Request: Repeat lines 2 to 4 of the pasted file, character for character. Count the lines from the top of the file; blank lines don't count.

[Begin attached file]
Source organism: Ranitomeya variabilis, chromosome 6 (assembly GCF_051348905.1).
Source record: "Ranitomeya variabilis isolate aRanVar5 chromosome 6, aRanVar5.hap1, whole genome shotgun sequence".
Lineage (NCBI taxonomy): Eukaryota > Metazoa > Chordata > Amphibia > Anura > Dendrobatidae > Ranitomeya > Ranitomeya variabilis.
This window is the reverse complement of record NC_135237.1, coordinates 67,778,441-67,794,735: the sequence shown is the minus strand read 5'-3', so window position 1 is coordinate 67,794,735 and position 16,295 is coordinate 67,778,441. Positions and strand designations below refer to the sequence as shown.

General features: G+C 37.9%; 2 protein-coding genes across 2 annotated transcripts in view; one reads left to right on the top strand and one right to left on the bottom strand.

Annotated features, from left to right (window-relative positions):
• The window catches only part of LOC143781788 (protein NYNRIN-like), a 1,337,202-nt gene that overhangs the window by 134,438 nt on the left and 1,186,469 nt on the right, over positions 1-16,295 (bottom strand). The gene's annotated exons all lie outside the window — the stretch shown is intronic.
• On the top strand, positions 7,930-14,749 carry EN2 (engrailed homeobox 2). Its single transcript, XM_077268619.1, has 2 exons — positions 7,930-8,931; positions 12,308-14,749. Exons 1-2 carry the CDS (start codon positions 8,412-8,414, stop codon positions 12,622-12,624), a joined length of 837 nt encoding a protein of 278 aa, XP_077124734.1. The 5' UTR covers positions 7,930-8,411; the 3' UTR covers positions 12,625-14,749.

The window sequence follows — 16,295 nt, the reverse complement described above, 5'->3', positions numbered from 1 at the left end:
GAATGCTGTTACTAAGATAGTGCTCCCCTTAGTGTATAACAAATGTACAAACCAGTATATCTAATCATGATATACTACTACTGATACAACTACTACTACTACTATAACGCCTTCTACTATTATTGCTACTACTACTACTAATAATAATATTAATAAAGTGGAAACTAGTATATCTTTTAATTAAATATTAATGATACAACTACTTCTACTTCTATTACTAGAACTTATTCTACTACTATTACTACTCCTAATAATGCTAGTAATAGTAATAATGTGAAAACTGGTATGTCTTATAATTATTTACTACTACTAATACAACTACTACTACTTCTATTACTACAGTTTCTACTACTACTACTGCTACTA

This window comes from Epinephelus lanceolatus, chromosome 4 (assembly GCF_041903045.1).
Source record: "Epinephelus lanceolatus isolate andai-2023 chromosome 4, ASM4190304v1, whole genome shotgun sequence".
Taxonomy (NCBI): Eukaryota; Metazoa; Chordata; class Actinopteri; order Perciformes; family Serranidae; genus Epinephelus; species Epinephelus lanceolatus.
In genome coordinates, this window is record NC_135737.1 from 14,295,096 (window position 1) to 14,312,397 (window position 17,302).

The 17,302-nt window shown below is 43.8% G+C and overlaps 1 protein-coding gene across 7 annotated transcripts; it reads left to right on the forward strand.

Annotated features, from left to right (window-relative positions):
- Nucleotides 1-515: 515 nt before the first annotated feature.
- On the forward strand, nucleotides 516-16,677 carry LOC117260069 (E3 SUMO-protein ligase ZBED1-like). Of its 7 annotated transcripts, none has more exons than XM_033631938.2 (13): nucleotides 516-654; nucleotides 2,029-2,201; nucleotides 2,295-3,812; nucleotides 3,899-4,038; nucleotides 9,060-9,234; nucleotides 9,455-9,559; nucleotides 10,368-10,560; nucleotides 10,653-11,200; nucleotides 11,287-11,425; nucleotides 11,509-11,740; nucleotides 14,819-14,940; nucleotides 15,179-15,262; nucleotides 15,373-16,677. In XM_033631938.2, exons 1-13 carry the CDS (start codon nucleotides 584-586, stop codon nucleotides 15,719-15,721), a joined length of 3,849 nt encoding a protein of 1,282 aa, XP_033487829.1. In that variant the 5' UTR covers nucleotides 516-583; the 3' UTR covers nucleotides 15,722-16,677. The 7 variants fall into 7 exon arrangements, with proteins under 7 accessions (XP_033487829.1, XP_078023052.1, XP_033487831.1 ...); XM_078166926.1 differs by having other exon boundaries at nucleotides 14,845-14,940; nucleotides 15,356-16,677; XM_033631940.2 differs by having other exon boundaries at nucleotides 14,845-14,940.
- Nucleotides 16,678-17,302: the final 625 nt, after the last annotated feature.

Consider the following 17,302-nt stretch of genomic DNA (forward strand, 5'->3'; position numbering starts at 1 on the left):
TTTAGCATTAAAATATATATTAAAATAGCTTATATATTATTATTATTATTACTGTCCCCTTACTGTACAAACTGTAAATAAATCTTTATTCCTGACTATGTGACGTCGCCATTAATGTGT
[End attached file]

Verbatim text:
Source record: "Ranitomeya variabilis isolate aRanVar5 chromosome 6, aRanVar5.hap1, whole genome shotgun sequence".
Lineage (NCBI taxonomy): Eukaryota > Metazoa > Chordata > Amphibia > Anura > Dendrobatidae > Ranitomeya > Ranitomeya variabilis.
This window is the reverse complement of record NC_135237.1, coordinates 67,778,441-67,794,735: the sequence shown is the minus strand read 5'-3', so window position 1 is coordinate 67,794,735 and position 16,295 is coordinate 67,778,441. Positions and strand designations below refer to the sequence as shown.